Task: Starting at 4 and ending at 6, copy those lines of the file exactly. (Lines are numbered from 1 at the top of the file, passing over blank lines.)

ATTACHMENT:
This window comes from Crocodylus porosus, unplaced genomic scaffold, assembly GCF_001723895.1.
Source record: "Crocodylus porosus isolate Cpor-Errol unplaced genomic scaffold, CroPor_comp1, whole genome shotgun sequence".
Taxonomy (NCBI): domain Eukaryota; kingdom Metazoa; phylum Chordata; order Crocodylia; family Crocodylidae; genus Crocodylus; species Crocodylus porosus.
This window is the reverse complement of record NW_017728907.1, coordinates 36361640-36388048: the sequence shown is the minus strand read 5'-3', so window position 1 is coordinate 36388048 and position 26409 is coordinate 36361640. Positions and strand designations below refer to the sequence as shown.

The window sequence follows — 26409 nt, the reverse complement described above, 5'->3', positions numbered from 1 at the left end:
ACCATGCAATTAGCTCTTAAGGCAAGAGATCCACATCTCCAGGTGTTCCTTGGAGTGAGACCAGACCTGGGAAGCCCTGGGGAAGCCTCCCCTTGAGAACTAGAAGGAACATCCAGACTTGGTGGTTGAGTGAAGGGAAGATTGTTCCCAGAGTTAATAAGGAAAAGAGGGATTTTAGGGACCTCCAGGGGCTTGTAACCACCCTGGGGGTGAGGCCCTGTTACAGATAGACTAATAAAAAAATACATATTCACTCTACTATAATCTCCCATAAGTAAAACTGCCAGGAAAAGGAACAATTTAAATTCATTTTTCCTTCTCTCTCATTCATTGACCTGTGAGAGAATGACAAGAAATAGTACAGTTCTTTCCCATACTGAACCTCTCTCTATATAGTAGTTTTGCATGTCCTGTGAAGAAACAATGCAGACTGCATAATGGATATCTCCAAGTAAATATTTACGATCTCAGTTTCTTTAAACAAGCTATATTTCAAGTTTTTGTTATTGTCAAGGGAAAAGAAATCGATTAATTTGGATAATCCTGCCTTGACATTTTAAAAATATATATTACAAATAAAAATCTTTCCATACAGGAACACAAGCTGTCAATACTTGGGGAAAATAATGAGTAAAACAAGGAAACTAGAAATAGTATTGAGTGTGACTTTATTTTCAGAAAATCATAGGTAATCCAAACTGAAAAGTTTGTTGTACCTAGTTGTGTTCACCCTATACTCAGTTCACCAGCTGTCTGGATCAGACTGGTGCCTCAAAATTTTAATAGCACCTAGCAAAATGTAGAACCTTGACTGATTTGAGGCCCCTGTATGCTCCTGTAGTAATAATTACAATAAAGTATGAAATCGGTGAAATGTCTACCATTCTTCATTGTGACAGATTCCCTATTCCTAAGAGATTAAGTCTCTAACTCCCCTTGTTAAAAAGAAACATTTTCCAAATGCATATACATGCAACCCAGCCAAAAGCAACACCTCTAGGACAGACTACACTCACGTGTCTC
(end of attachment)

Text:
This window is the reverse complement of record NW_017728907.1, coordinates 36361640-36388048: the sequence shown is the minus strand read 5'-3', so window position 1 is coordinate 36388048 and position 26409 is coordinate 36361640. Positions and strand designations below refer to the sequence as shown.

The window sequence follows — 26409 nt, the reverse complement described above, 5'->3', positions numbered from 1 at the left end:
ACCATGCAATTAGCTCTTAAGGCAAGAGATCCACATCTCCAGGTGTTCCTTGGAGTGAGACCAGACCTGGGAAGCCCTGGGGAAGCCTCCCCTTGAGAACTAGAAGGAACATCCAGACTTGGTGGTTGAGTGAAGGGAAGATTGTTCCCAGAGTTAATAAGGAAAAGAGGGATTTTAGGGACCTCCAGGGGCTTGTAACCACCCTGGGGGTGAGGCCCTGTTACAGATAGACTAATAAAAAAATACATATTCACTCTACTATAATCTCCCATAAGTAAAACTGCCAGGAAAAGGAACAATTTAAATTCATTTTTCCTTCTCTCTCATTCATTGACCTGTGAGAGAATGACAAGAAATAGTACAGTTCTTTCCCATACTGAACCTCTCTCTATATAGTAGTTTTGCATGTCCTGTGAAGAAACAATGCAGACTGCATAATGGATATCTCCAAGTAAATATTTACGATCTCAGTTTCTTTAAACAAGCTATATTTCAAGTTTTTGTTATTGTCAAGGGAAAAGAAATCGATTAATTTGGATAATCCTGCCTTGACATTTTAAAAATATATATTACAAATAAAAATCTTTCCATACAGGAACACAAGCTGTCAATACTTGGGGAAAATAATGAGTAAAACAAGGAAACTAGAAATAGTATTGAGTGTGACTTTATTTTCAGAAAATCATAGGTAATCCAAACTGAAAAGTTTGTTGTACCTAGTTGTGTTCACCCTATACTCAGTTCACCAGCTGTCTGGATCAGACTGGTGCCTCAAAATTTTAATAGCACCTAGCAAAATGTAGAACCTTGACTGATTTGAGGCCCCTGTATGCTCCTGTAGTAATAATTACAATAAAGTATGAAATCGGTGAAATGTCTACCATTCTTCATTGTGACAGATTCCCTATTCCTAAGAGATTAAGTCTCTAACTCCCCTTGTTAAAAAGAAACATTTTCCAAATGCATATACATGCAACCCAGCCAAAAGCAACACCTCTAGGACAGACTACACTCACGTGTCTC